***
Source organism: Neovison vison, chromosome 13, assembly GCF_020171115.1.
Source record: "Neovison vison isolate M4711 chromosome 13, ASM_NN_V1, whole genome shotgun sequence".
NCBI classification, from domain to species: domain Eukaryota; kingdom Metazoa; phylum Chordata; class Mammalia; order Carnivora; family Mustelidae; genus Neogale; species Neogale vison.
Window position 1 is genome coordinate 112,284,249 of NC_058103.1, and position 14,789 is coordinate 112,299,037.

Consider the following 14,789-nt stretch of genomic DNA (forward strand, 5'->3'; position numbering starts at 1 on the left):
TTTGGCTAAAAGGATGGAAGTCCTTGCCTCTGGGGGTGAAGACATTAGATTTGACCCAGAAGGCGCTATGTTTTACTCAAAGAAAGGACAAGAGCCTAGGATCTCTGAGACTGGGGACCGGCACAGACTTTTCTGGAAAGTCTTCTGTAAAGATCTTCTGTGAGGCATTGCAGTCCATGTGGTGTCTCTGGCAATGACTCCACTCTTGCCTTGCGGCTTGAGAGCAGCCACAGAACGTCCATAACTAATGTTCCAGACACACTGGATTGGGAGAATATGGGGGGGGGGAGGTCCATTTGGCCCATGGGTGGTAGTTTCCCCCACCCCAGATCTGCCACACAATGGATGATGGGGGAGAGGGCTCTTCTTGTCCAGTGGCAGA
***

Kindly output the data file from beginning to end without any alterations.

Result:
Source organism: Neovison vison, chromosome 13, assembly GCF_020171115.1.
Source record: "Neovison vison isolate M4711 chromosome 13, ASM_NN_V1, whole genome shotgun sequence".
NCBI classification, from domain to species: domain Eukaryota; kingdom Metazoa; phylum Chordata; class Mammalia; order Carnivora; family Mustelidae; genus Neogale; species Neogale vison.
Window position 1 is genome coordinate 112,284,249 of NC_058103.1, and position 14,789 is coordinate 112,299,037.

Consider the following 14,789-nt stretch of genomic DNA (forward strand, 5'->3'; position numbering starts at 1 on the left):
TTTGGCTAAAAGGATGGAAGTCCTTGCCTCTGGGGGTGAAGACATTAGATTTGACCCAGAAGGCGCTATGTTTTACTCAAAGAAAGGACAAGAGCCTAGGATCTCTGAGACTGGGGACCGGCACAGACTTTTCTGGAAAGTCTTCTGTAAAGATCTTCTGTGAGGCATTGCAGTCCATGTGGTGTCTCTGGCAATGACTCCACTCTTGCCTTGCGGCTTGAGAGCAGCCACAGAACGTCCATAACTAATGTTCCAGACACACTGGATTGGGAGAATATGGGGGGGGGGAGGTCCATTTGGCCCATGGGTGGTAGTTTCCCCCACCCCAGATCTGCCACACAATGGATGATGGGGGAGAGGGCTCTTCTTGTCCAGTGGCAGA